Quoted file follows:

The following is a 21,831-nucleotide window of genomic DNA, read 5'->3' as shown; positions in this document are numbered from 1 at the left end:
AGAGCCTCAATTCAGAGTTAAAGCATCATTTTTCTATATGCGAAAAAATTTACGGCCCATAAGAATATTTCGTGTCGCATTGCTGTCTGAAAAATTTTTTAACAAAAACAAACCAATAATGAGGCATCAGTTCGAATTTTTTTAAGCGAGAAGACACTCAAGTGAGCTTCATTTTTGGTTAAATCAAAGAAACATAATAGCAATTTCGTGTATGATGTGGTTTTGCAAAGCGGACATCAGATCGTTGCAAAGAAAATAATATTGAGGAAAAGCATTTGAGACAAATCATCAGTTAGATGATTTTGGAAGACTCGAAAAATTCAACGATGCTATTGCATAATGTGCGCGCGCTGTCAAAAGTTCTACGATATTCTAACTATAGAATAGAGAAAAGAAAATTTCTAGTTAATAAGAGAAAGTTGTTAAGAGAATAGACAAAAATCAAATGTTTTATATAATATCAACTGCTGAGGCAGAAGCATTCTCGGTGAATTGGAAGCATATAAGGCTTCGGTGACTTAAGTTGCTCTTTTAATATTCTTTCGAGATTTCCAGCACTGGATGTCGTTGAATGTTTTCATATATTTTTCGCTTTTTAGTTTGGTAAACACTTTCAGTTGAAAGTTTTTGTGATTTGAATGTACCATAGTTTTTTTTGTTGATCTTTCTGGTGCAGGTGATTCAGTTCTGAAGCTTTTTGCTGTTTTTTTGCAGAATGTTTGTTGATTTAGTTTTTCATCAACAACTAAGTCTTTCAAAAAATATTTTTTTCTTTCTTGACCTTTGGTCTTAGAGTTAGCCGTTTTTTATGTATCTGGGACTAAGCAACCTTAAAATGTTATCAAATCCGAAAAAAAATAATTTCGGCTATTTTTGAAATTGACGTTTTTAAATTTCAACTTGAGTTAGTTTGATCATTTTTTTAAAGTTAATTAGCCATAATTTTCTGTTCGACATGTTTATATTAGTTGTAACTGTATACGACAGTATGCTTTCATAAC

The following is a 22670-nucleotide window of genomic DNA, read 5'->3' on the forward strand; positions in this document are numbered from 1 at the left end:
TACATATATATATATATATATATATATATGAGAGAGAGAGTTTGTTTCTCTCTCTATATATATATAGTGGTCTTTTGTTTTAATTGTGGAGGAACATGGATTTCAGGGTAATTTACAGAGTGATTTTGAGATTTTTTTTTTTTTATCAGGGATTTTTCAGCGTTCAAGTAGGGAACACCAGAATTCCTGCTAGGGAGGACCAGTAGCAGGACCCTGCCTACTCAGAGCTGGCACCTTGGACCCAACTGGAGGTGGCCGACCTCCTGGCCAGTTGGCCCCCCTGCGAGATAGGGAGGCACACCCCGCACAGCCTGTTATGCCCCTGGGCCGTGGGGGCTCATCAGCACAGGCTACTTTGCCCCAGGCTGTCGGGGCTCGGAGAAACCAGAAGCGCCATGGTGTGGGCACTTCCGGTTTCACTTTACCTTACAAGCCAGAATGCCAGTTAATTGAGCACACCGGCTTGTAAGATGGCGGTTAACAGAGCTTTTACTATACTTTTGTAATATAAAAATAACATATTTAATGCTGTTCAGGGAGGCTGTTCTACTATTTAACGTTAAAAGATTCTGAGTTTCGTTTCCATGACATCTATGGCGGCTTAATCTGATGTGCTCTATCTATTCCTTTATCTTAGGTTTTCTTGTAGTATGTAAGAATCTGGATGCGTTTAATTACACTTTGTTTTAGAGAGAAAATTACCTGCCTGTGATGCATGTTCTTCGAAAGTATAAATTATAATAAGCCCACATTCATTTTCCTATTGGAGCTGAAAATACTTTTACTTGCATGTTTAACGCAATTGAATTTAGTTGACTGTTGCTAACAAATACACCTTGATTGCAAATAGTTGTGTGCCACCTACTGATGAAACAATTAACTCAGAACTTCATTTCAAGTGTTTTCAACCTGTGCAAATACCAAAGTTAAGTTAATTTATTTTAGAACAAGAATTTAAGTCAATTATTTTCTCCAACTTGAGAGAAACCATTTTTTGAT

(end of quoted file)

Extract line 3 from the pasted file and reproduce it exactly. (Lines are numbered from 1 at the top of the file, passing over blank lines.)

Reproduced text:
The following is a 22670-nucleotide window of genomic DNA, read 5'->3' on the forward strand; positions in this document are numbered from 1 at the left end: